LOVE: Easier Said than Done
When I first starting working with kids, I realized that we needed to do some interpretation when we used the world “love” in the Christian context. Kids think of love through what they know: the affection of family members for each other, or the “yucky” love of attraction and romance. (Yucky especially when they think of their parents! Of course, during the teens, romantic and sexual interest begins to quicken and not seem so yucky anymore.)
To speak meaningfully of love to kids requires interpretation. So we translated Christian love as “care and respect” – something you could offer even to somebody you didn’t really like…something you could decide to give, independent of feelings.
(C.S. Lewis wrote a classic examination of the kinds of love, The Four Loves, (1960) which is still worth reading and considering. But it’s a bit much for children.)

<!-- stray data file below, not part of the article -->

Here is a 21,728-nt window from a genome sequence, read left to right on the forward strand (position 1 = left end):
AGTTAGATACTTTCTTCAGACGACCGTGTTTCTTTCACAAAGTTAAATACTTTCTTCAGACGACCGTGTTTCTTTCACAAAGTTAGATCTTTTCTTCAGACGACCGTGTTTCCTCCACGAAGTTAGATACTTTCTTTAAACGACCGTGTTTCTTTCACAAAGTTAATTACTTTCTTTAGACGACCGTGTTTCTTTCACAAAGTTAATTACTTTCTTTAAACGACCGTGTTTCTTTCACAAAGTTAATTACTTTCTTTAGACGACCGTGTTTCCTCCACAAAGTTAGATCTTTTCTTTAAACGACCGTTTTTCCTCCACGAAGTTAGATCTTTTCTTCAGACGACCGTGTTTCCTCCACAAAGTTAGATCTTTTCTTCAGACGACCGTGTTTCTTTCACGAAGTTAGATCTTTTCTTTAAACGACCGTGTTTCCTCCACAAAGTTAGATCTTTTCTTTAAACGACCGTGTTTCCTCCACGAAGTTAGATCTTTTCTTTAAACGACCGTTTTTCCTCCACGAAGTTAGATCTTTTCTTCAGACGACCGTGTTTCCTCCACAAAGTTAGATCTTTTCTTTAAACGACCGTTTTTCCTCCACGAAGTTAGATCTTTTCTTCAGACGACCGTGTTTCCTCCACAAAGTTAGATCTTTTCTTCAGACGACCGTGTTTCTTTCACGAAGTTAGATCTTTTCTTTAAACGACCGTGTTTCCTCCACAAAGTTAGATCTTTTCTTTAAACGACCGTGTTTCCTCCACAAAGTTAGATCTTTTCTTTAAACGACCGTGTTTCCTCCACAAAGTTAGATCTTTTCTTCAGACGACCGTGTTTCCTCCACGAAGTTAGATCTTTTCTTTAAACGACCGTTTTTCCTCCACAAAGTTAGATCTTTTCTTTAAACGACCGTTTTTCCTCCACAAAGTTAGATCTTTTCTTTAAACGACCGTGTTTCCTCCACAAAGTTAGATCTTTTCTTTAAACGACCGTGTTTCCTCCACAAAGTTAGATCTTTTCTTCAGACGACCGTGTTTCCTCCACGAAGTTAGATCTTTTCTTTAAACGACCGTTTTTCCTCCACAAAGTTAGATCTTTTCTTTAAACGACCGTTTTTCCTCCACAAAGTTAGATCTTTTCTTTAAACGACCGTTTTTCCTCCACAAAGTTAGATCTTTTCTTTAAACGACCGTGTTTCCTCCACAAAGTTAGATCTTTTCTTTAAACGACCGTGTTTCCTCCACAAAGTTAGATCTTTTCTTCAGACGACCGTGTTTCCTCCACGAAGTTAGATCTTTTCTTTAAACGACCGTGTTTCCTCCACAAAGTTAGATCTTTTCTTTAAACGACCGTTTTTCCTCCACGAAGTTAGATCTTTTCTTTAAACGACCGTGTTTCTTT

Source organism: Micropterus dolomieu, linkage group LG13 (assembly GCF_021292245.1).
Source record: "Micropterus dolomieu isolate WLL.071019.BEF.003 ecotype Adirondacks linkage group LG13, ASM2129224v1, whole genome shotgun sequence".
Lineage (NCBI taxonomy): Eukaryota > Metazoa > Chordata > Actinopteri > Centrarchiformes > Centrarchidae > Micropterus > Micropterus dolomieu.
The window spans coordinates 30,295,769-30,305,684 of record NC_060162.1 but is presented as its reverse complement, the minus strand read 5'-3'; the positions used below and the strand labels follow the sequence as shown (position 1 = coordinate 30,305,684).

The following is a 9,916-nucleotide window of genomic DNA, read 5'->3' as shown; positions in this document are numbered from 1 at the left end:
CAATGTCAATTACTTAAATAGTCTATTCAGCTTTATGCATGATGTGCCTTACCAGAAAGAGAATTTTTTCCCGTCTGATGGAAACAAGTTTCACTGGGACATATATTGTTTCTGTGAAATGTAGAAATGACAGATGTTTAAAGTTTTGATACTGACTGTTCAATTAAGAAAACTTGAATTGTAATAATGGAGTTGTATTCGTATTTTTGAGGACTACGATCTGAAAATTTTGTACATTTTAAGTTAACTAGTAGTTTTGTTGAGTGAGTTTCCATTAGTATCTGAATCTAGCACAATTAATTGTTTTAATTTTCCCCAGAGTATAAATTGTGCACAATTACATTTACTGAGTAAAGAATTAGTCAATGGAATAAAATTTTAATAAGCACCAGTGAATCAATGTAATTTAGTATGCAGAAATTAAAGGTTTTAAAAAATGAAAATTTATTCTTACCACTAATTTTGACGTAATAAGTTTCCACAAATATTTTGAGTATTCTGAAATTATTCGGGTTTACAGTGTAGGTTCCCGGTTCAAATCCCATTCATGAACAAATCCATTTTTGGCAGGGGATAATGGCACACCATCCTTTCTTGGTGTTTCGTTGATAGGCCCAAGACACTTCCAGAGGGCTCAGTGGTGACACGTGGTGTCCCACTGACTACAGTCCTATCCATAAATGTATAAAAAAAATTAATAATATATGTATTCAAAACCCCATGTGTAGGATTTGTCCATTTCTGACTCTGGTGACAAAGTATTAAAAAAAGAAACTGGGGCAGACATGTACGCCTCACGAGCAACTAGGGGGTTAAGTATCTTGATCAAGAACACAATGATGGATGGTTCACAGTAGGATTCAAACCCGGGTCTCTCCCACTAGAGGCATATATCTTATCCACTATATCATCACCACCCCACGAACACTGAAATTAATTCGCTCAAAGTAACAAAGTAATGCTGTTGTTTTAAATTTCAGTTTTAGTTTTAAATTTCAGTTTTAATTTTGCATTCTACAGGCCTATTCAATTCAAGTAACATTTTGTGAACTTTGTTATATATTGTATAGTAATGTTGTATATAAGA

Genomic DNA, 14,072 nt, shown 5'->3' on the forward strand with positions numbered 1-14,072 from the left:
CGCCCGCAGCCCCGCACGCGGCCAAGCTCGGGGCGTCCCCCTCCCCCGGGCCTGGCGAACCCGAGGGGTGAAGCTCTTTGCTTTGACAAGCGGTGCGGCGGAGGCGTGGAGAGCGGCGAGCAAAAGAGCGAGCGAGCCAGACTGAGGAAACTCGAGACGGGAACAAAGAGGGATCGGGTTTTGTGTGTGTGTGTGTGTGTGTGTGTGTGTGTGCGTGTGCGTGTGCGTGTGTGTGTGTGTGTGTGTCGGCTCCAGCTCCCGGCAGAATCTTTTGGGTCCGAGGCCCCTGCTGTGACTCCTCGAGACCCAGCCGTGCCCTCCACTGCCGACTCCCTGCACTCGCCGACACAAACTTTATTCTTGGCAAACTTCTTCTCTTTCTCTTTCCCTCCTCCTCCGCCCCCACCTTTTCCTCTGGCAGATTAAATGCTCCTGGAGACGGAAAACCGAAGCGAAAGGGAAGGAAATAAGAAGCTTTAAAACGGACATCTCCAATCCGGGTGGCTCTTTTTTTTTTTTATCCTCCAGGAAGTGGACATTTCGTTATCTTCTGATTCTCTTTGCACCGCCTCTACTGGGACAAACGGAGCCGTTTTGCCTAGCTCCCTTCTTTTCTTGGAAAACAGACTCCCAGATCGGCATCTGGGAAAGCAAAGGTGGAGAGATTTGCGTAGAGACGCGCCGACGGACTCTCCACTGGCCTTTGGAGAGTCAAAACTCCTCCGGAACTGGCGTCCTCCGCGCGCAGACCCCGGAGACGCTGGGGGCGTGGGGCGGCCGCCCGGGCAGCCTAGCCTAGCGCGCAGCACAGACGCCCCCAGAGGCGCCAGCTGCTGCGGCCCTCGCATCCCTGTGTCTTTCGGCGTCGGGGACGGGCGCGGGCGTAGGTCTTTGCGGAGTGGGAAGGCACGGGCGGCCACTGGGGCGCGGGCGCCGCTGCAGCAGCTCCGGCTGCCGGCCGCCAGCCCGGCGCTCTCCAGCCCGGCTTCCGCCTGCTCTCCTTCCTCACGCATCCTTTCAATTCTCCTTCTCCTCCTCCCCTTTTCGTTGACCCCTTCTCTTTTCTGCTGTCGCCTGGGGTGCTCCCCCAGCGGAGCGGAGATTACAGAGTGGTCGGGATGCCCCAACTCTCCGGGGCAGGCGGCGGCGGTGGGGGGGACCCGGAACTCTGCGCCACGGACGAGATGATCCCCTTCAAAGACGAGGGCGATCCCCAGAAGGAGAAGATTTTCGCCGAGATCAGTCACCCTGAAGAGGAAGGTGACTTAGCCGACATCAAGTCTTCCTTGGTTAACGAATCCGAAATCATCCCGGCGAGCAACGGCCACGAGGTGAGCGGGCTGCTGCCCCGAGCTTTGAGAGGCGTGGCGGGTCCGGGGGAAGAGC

We speak of love often, as we should. But we need to be clear about what we mean. Recently, at St. Dunstan’s we’ve used the phrase “Love Practiced Here,” which suggests that we have to put love into practice, into action. Christian love is not just a philosophy, or a feeling. It is a way of life, an orientation toward others. Acts of love include forgiveness, care and compassion, generosity, respect for others. Love can mean staying in touch, staying connected – even when it’s inconvenient or stressful. These actions are things we can teach our children, and apply in our own lives. No, it’s not easy. Yes, it gets tiring. But John’s Gospel reminds us that this is the path to true joy: “I have said these things to you so that my joy may be in you, and your joy may be complete.” I have to say that the people I know who practice love most are the most joyful. I say this even though love makes us vulnerable to hurt.
- What is one way you are practicing love in your life?
- What is an area where you want to work on loving: offering care and respect, even when it’s not convenient?